Helping the community takes a lot more than just 'thoughts and prayers'

Posted on 30 Jul 2023

By Tamara Pararajasingham

Community consultation

When traditional methods of helping the most vulnerable members of the community don’t seem to be working, it’s time for a new approach, says Uniting’s Tamara Pararajasingham.

Every day one of our key concerns at Uniting NSW.ACT is to make sure that the people we serve get the services they need.

It’s also one of our key challenges.

Prioritising and supporting the most vulnerable in our communities is at the heart of what we do as the faith-based service delivery arm of the Uniting Church.

Making good on this kind of commitment, however, takes a lot more than just “thoughts and prayers”.

Our research, alongside that of other service providers, shows us that despite spending billions of dollars each year, our sector’s traditional models of service delivery are not as effective as they should be.

Over the past 30 years or so, poverty rates across Australia haven’t budged and the data tells us that postcodes are the biggest predictors of hardship.

For some communities this has meant the disadvantage dial simply will not move and their experience of complex, entrenched problems isn’t getting any better.

That’s why several years ago, Uniting, along with others in our sector, including members of the Strengthening Communities Alliance, decided it was time to try something different.

Alongside traditional service delivery, we’ve been investing in a new way of working that involves meeting local people where they live, listening to them and learning what their issues really are, and supporting them to design and create solutions they think will work best for their community.

It’s a way of tackling entrenched disadvantage that our federal treasurer, Jim Chalmers, is particularly passionate about. He’s seen it work in his own constituency and we're also seeing some very promising changes – especially with groups that have been hard to reach in the past.

Tamara Pararajasingham
Tamara Pararajasingham, general manager impact and innovation, Uniting NSW.ACT.

Young people on the Mid North Coast of NSW are dealing with a lot – youth unemployment, drug addiction, increased mental health problems and youth suicide. They’ve told us that if we want to help, we need to hear them and give them agency in the programs being put in place to help them.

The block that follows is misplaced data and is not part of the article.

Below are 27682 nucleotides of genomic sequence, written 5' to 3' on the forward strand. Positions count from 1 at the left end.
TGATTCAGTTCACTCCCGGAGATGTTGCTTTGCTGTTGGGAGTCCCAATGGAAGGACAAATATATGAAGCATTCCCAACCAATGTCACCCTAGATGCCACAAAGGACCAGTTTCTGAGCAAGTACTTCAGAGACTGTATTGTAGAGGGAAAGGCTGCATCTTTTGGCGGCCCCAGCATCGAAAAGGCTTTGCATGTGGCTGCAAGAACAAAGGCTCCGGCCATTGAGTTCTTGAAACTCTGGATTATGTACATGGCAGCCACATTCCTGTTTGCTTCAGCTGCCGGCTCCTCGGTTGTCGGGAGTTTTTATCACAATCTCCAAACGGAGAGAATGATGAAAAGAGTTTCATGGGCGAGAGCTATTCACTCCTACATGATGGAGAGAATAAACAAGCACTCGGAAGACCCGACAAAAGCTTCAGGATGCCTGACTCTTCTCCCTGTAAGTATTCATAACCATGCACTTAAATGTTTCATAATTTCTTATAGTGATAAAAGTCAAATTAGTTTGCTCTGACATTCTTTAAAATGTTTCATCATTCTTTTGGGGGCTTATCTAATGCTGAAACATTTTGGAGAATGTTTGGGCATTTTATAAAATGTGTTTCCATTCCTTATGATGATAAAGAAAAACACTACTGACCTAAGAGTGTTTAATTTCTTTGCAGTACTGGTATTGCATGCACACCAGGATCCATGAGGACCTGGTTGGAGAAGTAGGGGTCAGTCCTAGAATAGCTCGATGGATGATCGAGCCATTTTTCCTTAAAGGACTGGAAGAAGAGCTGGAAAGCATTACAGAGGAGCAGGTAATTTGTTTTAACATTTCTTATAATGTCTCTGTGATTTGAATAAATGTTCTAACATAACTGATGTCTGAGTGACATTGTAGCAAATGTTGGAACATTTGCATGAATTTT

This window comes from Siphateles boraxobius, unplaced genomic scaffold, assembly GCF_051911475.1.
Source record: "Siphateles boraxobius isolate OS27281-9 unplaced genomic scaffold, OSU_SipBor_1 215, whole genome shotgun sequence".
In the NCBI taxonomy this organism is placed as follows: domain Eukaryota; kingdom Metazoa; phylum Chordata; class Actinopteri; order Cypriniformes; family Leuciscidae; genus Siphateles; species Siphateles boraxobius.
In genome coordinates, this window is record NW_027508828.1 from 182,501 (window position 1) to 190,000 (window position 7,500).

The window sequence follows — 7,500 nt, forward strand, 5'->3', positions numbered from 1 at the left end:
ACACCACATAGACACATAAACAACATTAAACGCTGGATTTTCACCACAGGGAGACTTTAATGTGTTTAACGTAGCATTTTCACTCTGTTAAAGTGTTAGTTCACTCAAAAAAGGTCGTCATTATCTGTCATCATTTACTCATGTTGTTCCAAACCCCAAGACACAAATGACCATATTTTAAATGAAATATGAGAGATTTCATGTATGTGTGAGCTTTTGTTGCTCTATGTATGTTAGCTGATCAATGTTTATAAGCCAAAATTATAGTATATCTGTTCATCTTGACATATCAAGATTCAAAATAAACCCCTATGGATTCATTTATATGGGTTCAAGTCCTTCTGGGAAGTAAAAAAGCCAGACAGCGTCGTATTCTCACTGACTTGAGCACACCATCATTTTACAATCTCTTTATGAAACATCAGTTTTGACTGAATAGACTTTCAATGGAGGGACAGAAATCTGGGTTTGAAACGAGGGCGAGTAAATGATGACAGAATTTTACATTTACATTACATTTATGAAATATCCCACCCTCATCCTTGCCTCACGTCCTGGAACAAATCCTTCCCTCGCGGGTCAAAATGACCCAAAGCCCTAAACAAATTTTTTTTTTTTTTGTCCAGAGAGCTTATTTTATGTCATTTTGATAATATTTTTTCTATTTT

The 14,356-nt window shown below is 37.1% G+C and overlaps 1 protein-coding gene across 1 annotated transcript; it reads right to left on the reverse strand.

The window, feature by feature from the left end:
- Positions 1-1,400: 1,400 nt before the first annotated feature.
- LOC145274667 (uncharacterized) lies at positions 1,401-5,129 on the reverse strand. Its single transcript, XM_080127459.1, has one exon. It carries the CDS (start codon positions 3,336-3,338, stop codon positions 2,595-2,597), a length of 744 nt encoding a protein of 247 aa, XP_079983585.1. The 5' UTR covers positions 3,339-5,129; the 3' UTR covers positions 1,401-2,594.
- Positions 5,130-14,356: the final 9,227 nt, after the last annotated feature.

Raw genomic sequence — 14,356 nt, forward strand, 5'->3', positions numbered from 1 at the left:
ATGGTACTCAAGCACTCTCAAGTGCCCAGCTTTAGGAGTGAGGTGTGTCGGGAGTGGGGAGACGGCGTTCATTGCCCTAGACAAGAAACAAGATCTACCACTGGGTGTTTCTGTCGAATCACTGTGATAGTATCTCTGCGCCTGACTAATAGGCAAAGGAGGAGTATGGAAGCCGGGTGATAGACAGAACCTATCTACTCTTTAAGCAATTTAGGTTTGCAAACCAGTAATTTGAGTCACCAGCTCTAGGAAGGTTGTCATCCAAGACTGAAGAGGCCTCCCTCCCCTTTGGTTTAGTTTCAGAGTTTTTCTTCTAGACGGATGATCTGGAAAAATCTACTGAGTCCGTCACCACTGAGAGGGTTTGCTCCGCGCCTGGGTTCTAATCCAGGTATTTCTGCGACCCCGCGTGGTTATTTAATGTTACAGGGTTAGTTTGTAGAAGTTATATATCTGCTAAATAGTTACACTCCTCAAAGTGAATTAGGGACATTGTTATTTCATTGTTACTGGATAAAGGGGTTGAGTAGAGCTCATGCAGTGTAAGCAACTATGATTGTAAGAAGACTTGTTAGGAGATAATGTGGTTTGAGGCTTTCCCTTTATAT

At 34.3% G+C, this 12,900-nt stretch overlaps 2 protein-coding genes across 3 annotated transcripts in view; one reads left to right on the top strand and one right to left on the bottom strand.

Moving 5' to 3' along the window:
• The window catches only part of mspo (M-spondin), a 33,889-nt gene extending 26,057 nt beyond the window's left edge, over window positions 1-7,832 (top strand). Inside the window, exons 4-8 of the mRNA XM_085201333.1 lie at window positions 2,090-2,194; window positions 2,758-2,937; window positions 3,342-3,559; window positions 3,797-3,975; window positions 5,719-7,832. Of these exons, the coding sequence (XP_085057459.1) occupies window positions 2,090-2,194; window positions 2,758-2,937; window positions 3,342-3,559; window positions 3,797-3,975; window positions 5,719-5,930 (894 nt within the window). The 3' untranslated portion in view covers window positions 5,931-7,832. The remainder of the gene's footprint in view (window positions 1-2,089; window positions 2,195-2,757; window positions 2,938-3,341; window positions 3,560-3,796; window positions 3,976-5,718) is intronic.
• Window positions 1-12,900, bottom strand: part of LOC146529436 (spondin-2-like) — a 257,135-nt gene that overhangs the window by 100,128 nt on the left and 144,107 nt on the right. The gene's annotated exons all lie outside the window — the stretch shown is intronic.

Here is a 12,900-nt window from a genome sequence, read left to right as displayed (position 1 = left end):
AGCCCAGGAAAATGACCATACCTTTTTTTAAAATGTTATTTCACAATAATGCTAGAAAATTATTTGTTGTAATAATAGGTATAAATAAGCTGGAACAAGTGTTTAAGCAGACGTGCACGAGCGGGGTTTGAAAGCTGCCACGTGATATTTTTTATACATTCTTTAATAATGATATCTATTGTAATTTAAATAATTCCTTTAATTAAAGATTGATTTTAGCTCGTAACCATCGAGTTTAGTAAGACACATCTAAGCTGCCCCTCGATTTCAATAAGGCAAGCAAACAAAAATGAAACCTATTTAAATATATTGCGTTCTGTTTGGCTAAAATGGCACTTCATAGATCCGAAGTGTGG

In Nambucca Heads, Uniting community connectors helped young people to forge links with local community leaders and the Becoming U program was born.

A few years on, the work is thriving. Uniting's community connectors facilitate links, but it’s the energy and ideas of the young people that continue to shape and drive the initiatives.

The program’s success has prompted us to look for similar ways to meet the needs of young people living in the Bay and Basin region on the NSW south coast – by responding to their specific issues and trying not to superimpose something we think is a good idea because we’ve seen it work somewhere else.

Getting input and direction from local young people is our starting point and critical to finding the best solution to the problems they’re experiencing.

We’re also discovering that this kind of place-based, collaborative work is crucial when we’re working with First Nations communities as a positive way to enable self-determination.

Our Aboriginal Families Together scheme started as a playgroup for Aboriginal families but has become so much more.

Uniting’s First Nations–led teams in Nambucca and Dubbo now work closely with local elders through our local advisory councils to develop culturally safe places and connections for parents and kinship carers.

In each place, these groups look and work differently. As they should. No two communities are the same.

Even more exciting is that in both places we’re also seeing the natural growth of other initiatives and projects thanks to the First Nations–led approach, which values relationships and listening.

While the federal treasurer can see the value of this kind of place-based, locally led problem solving, and invested nearly $200 million in the May budget to support it, the reality is this approach needs more than just money.

The promised funding must be tailored to support and sustain policies and programs that help providers like Uniting to work better with other agencies and encourage us to share our knowledge.

Most of all, we need time.

Time is the most crucial element of this work because that’s what allows us to build relationships and listen deeply, without the pressure of delivering specific outcomes by some kind of artificial deadline.

Three-year election and funding cycles just won’t cut it.

In the not-for-profit funding world, these are huge asks.

If we have the opportunity to work together, though, to disrupt the problems holding people back in the first place, isn't it worth a shot?

Imagine an Australia where not-for-profits are no longer needed because communities are confidently self-sufficient.

This is the Australia we actually dream of – one where we're out of business.

Tamara Pararajasingham is general manager, impact and innovation, Uniting NSW.ACT.

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